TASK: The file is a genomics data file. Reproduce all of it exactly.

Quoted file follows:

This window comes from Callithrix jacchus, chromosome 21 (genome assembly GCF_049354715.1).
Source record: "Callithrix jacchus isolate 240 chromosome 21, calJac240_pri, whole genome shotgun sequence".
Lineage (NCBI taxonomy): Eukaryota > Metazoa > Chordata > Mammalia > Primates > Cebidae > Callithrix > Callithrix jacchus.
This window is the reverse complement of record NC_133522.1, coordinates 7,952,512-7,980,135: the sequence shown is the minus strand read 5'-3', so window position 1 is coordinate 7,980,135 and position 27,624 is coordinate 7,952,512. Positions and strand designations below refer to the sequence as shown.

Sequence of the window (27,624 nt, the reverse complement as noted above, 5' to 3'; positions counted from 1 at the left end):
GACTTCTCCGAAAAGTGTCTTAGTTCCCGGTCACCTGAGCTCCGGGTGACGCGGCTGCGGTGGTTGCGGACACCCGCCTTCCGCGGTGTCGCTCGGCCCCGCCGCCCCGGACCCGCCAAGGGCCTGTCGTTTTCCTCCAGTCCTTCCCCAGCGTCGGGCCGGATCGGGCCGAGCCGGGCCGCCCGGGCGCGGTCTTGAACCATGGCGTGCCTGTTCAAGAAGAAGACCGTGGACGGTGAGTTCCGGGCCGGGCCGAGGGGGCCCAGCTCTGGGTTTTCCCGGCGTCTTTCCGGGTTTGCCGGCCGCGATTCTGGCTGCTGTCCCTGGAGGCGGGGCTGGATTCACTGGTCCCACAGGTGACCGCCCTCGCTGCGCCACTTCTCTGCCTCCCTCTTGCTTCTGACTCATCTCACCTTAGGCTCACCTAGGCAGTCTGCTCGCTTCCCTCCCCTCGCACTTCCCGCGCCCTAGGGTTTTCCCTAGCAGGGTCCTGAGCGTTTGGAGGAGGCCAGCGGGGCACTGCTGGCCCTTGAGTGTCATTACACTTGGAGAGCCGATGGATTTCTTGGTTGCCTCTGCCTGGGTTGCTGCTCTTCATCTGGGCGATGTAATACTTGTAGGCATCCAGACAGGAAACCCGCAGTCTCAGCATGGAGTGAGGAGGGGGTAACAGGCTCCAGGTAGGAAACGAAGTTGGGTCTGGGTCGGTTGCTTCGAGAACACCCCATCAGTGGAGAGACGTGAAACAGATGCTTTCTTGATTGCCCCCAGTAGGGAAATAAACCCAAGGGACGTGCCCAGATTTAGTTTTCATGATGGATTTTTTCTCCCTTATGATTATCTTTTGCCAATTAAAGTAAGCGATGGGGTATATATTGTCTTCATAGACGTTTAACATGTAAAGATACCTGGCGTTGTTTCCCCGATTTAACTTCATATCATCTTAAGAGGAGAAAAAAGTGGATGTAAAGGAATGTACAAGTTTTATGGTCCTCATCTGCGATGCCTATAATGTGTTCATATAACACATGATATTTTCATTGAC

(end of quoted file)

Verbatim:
This window comes from Callithrix jacchus, chromosome 21 (genome assembly GCF_049354715.1).
Source record: "Callithrix jacchus isolate 240 chromosome 21, calJac240_pri, whole genome shotgun sequence".
Lineage (NCBI taxonomy): Eukaryota > Metazoa > Chordata > Mammalia > Primates > Cebidae > Callithrix > Callithrix jacchus.
This window is the reverse complement of record NC_133522.1, coordinates 7,952,512-7,980,135: the sequence shown is the minus strand read 5'-3', so window position 1 is coordinate 7,980,135 and position 27,624 is coordinate 7,952,512. Positions and strand designations below refer to the sequence as shown.

Sequence of the window (27,624 nt, the reverse complement as noted above, 5' to 3'; positions counted from 1 at the left end):
GACTTCTCCGAAAAGTGTCTTAGTTCCCGGTCACCTGAGCTCCGGGTGACGCGGCTGCGGTGGTTGCGGACACCCGCCTTCCGCGGTGTCGCTCGGCCCCGCCGCCCCGGACCCGCCAAGGGCCTGTCGTTTTCCTCCAGTCCTTCCCCAGCGTCGGGCCGGATCGGGCCGAGCCGGGCCGCCCGGGCGCGGTCTTGAACCATGGCGTGCCTGTTCAAGAAGAAGACCGTGGACGGTGAGTTCCGGGCCGGGCCGAGGGGGCCCAGCTCTGGGTTTTCCCGGCGTCTTTCCGGGTTTGCCGGCCGCGATTCTGGCTGCTGTCCCTGGAGGCGGGGCTGGATTCACTGGTCCCACAGGTGACCGCCCTCGCTGCGCCACTTCTCTGCCTCCCTCTTGCTTCTGACTCATCTCACCTTAGGCTCACCTAGGCAGTCTGCTCGCTTCCCTCCCCTCGCACTTCCCGCGCCCTAGGGTTTTCCCTAGCAGGGTCCTGAGCGTTTGGAGGAGGCCAGCGGGGCACTGCTGGCCCTTGAGTGTCATTACACTTGGAGAGCCGATGGATTTCTTGGTTGCCTCTGCCTGGGTTGCTGCTCTTCATCTGGGCGATGTAATACTTGTAGGCATCCAGACAGGAAACCCGCAGTCTCAGCATGGAGTGAGGAGGGGGTAACAGGCTCCAGGTAGGAAACGAAGTTGGGTCTGGGTCGGTTGCTTCGAGAACACCCCATCAGTGGAGAGACGTGAAACAGATGCTTTCTTGATTGCCCCCAGTAGGGAAATAAACCCAAGGGACGTGCCCAGATTTAGTTTTCATGATGGATTTTTTCTCCCTTATGATTATCTTTTGCCAATTAAAGTAAGCGATGGGGTATATATTGTCTTCATAGACGTTTAACATGTAAAGATACCTGGCGTTGTTTCCCCGATTTAACTTCATATCATCTTAAGAGGAGAAAAAAGTGGATGTAAAGGAATGTACAAGTTTTATGGTCCTCATCTGCGATGCCTATAATGTGTTCATATAACACATGATATTTTCATTGAC